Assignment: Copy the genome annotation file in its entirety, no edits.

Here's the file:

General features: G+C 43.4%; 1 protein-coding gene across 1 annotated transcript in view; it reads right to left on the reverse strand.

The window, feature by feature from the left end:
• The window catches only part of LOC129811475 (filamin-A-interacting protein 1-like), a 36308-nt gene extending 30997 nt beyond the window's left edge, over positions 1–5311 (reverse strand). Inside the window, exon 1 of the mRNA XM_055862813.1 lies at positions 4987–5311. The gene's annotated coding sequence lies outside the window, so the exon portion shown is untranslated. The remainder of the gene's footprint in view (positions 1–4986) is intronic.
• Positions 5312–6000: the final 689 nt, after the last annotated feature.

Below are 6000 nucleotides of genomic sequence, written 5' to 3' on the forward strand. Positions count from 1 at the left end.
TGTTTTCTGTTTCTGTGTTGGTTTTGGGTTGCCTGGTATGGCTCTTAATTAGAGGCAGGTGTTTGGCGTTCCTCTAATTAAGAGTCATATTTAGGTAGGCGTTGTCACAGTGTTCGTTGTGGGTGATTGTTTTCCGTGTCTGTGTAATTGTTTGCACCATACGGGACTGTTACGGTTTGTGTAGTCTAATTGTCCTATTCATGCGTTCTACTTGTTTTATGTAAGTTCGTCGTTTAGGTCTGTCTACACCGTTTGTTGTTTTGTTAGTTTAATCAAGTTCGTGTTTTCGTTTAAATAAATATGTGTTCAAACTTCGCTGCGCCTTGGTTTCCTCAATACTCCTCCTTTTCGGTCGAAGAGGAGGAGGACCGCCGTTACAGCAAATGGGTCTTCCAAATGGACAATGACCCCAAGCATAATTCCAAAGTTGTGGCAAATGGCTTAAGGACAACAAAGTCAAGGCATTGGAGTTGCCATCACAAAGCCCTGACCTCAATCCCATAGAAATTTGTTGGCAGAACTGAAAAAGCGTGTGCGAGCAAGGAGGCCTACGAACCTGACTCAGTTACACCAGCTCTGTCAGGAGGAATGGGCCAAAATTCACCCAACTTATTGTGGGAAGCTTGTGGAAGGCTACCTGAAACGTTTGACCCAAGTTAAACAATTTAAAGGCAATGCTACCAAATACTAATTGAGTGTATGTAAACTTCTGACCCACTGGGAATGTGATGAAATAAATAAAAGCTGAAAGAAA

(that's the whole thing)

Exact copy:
General features: G+C 43.4%; 1 protein-coding gene across 1 annotated transcript in view; it reads right to left on the reverse strand.

The window, feature by feature from the left end:
• The window catches only part of LOC129811475 (filamin-A-interacting protein 1-like), a 36308-nt gene extending 30997 nt beyond the window's left edge, over positions 1–5311 (reverse strand). Inside the window, exon 1 of the mRNA XM_055862813.1 lies at positions 4987–5311. The gene's annotated coding sequence lies outside the window, so the exon portion shown is untranslated. The remainder of the gene's footprint in view (positions 1–4986) is intronic.
• Positions 5312–6000: the final 689 nt, after the last annotated feature.

Below are 6000 nucleotides of genomic sequence, written 5' to 3' on the forward strand. Positions count from 1 at the left end.
TGTTTTCTGTTTCTGTGTTGGTTTTGGGTTGCCTGGTATGGCTCTTAATTAGAGGCAGGTGTTTGGCGTTCCTCTAATTAAGAGTCATATTTAGGTAGGCGTTGTCACAGTGTTCGTTGTGGGTGATTGTTTTCCGTGTCTGTGTAATTGTTTGCACCATACGGGACTGTTACGGTTTGTGTAGTCTAATTGTCCTATTCATGCGTTCTACTTGTTTTATGTAAGTTCGTCGTTTAGGTCTGTCTACACCGTTTGTTGTTTTGTTAGTTTAATCAAGTTCGTGTTTTCGTTTAAATAAATATGTGTTCAAACTTCGCTGCGCCTTGGTTTCCTCAATACTCCTCCTTTTCGGTCGAAGAGGAGGAGGACCGCCGTTACAGCAAATGGGTCTTCCAAATGGACAATGACCCCAAGCATAATTCCAAAGTTGTGGCAAATGGCTTAAGGACAACAAAGTCAAGGCATTGGAGTTGCCATCACAAAGCCCTGACCTCAATCCCATAGAAATTTGTTGGCAGAACTGAAAAAGCGTGTGCGAGCAAGGAGGCCTACGAACCTGACTCAGTTACACCAGCTCTGTCAGGAGGAATGGGCCAAAATTCACCCAACTTATTGTGGGAAGCTTGTGGAAGGCTACCTGAAACGTTTGACCCAAGTTAAACAATTTAAAGGCAATGCTACCAAATACTAATTGAGTGTATGTAAACTTCTGACCCACTGGGAATGTGATGAAATAAATAAAAGCTGAAAGAAA